parrots as pets, and to the conservation of parrots. Fictional films
Home Alone 3 and Rio , and documentaries include The Wild
Parrots of Telegraph Hill .
Feral red-masked parakeets in San Francisco Main article:
Escaped parrots of several species have become established in the
wild outside their natural ranges and in some cases outside the
natural range of parrots. Among the earliest instances were pet red
shining-parrots from Fiji, which established a population on the
islands of southern
Tonga . These introductions were prehistoric and
red-shining parrots were recorded in
Captain Cook in the
1770s. Escapees first began breeding in cities in
California , Texas
Florida in the 1950s (with unproven earlier claims dating back
to the 1920s in
Texas and Florida). They have proved surprisingly
hardy in adapting to conditions in
Europe and North America. They
sometimes even multiply to the point of becoming a nuisance or pest,
and a threat to local ecosystems, and control measures have been used
on some feral populations.
Feral parrot flocks can be formed after mass escapes of newly
imported, wild-caught parrots from airports or quarantine facilities.
Large groups of escapees have the protection of a flock and possess
the skills to survive and breed in the wild. Some feral parakeets may
have descended from escaped zoo birds. Escaped or released pets rarely
contribute to establishing feral populations. Escapes typically
involve only one or a few birds at a time, so the birds do not have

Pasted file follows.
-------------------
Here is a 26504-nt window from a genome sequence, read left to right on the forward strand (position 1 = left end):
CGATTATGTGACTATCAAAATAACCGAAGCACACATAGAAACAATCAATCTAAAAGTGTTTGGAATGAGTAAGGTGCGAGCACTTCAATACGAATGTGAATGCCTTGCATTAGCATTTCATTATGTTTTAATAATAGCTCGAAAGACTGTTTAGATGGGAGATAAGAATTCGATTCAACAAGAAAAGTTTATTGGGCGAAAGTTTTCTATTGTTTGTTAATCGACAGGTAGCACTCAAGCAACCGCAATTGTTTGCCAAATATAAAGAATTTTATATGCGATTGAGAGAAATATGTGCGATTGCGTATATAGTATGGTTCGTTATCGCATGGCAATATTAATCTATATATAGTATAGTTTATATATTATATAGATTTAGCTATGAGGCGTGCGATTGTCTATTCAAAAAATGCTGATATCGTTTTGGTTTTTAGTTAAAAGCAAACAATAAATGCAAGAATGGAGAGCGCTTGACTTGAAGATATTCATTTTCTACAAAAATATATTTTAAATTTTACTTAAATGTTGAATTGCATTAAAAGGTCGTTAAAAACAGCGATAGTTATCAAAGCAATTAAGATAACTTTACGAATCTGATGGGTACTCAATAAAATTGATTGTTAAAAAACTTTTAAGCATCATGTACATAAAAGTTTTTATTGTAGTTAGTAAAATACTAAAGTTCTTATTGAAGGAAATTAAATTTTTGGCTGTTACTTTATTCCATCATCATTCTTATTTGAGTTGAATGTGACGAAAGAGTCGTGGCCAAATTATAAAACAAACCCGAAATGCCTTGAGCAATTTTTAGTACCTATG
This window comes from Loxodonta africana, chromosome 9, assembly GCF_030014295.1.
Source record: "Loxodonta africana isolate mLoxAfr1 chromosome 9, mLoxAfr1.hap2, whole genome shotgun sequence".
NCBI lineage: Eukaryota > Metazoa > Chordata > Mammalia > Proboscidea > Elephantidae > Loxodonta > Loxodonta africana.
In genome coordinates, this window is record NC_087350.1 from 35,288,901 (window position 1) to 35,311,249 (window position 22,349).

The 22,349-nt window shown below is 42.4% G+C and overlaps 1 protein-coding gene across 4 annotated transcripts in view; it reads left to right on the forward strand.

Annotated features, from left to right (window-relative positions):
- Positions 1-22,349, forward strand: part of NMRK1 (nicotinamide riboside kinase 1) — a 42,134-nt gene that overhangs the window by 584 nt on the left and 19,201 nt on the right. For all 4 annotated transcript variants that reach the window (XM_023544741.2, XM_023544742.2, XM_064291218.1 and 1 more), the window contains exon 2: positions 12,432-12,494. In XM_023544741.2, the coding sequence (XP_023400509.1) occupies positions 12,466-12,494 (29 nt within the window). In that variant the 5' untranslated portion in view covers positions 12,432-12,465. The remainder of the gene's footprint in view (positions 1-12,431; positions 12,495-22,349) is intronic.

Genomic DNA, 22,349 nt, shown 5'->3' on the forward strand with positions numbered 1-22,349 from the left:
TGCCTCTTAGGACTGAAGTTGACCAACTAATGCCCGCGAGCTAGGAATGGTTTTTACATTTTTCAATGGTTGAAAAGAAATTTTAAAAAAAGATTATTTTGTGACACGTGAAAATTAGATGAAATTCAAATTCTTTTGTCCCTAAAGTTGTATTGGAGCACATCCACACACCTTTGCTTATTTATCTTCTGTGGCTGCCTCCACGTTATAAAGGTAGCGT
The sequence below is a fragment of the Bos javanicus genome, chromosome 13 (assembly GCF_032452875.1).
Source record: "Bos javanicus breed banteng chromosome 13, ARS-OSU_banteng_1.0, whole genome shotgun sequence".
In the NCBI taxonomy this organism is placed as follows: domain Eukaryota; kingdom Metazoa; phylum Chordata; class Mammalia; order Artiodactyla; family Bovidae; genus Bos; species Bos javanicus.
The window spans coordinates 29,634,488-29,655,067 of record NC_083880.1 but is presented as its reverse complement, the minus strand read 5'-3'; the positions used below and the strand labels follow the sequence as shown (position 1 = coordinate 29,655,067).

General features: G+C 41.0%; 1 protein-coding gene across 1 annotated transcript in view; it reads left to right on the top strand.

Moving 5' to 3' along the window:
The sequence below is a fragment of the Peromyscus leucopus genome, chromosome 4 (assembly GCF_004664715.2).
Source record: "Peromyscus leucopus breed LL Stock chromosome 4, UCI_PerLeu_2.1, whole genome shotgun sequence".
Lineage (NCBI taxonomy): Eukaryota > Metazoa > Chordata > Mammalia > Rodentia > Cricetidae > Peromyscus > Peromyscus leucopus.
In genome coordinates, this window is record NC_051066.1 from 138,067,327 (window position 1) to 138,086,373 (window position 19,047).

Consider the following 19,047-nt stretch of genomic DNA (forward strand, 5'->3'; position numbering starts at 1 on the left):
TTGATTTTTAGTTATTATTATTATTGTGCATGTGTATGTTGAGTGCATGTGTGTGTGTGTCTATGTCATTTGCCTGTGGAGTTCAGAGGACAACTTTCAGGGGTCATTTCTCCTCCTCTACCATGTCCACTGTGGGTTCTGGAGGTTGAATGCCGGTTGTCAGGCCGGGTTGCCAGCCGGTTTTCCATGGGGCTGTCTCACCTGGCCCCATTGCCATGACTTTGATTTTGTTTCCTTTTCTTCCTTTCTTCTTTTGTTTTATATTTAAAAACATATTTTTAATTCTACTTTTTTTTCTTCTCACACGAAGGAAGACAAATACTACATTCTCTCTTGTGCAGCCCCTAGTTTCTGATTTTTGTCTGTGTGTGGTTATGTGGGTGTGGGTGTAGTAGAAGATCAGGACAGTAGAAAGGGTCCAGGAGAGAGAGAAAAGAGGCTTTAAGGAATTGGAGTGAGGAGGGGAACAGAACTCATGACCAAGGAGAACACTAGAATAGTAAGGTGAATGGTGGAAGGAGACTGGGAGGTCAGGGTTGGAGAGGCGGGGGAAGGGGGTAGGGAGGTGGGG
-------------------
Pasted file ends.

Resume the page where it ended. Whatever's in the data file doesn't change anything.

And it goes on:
the protection of a flock and often do not have a mate. Most
captive-born birds do not possess the necessary survival skills to
find food or avoid predators and often do not survive long without
human caretakers. However, in areas where there are existing feral
parrot populations, escaped pets may sometimes successfully join these
flocks. The most common era or years that feral parrots were
released to non-native environments was from the 1890s to the 1940s,
during the wild-caught parrot era. In the psittacosis "parrot fever"
panic of 1930, a city health commissioner urged everyone who owned a
parrot to put them down, but owners abandoned their parrots on the
THREATS AND CONSERVATION
Norfolk kaka went extinct in the mid-1800s due to
overhunting and habitat loss. A mounted specimen of the
Carolina parakeet , which was hunted to extinction
Deforestation pushed the
Puerto Rican amazon to the brink of
extinction, still remaining among the world's rarest birds despite
Many parrot species are in decline and several are extinct . Of the
350 or so living species, 130 are listed as near threatened or worse
International Union for Conservation of Nature
International Union for Conservation of Nature (IUCN), and 16
of which are currently considered critically endangered . Several
reasons are given for the decline of so many species, the principal
threats being habitat loss and degradation, hunting, and for certain
species, the wild-bird trade. Parrots are persecuted because, in some
areas, they are (or have been) hunted for food and feathers, and as
agricultural pests . For a time, Argentina offered a bounty on Monk
parakeets (an agricultural pest), resulting in hundreds of thousands
of birds being killed, though apparently this did not greatly affect
the overall population.
Capture for the pet trade is a threat to many of the rarer or
Habitat loss or degradation, most often for
agriculture, is a threat to many species. Parrots, being cavity
nesters, are vulnerable to the loss of nesting sites and to